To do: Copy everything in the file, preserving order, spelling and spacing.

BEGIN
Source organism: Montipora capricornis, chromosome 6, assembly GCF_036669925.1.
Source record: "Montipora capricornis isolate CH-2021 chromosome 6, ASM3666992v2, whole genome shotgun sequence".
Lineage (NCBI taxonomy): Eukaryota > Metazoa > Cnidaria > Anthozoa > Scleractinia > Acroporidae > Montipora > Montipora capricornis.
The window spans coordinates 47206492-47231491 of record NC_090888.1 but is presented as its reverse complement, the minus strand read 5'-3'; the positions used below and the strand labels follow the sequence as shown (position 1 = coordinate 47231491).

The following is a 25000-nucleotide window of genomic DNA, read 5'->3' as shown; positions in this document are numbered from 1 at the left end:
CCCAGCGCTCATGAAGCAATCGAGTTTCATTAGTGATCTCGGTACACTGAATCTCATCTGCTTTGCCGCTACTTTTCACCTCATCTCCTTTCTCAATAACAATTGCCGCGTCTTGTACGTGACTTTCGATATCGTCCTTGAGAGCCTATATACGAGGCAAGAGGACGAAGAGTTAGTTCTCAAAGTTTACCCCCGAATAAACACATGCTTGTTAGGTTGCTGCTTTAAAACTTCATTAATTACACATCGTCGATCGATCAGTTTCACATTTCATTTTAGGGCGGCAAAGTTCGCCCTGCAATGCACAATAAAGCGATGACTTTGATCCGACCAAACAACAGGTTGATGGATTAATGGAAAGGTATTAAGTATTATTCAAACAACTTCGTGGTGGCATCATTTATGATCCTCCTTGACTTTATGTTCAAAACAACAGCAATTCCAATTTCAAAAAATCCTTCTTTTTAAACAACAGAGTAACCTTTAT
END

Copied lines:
Source organism: Montipora capricornis, chromosome 6, assembly GCF_036669925.1.
Source record: "Montipora capricornis isolate CH-2021 chromosome 6, ASM3666992v2, whole genome shotgun sequence".
Lineage (NCBI taxonomy): Eukaryota > Metazoa > Cnidaria > Anthozoa > Scleractinia > Acroporidae > Montipora > Montipora capricornis.
The window spans coordinates 47206492-47231491 of record NC_090888.1 but is presented as its reverse complement, the minus strand read 5'-3'; the positions used below and the strand labels follow the sequence as shown (position 1 = coordinate 47231491).

The following is a 25000-nucleotide window of genomic DNA, read 5'->3' as shown; positions in this document are numbered from 1 at the left end:
CCCAGCGCTCATGAAGCAATCGAGTTTCATTAGTGATCTCGGTACACTGAATCTCATCTGCTTTGCCGCTACTTTTCACCTCATCTCCTTTCTCAATAACAATTGCCGCGTCTTGTACGTGACTTTCGATATCGTCCTTGAGAGCCTATATACGAGGCAAGAGGACGAAGAGTTAGTTCTCAAAGTTTACCCCCGAATAAACACATGCTTGTTAGGTTGCTGCTTTAAAACTTCATTAATTACACATCGTCGATCGATCAGTTTCACATTTCATTTTAGGGCGGCAAAGTTCGCCCTGCAATGCACAATAAAGCGATGACTTTGATCCGACCAAACAACAGGTTGATGGATTAATGGAAAGGTATTAAGTATTATTCAAACAACTTCGTGGTGGCATCATTTATGATCCTCCTTGACTTTATGTTCAAAACAACAGCAATTCCAATTTCAAAAAATCCTTCTTTTTAAACAACAGAGTAACCTTTAT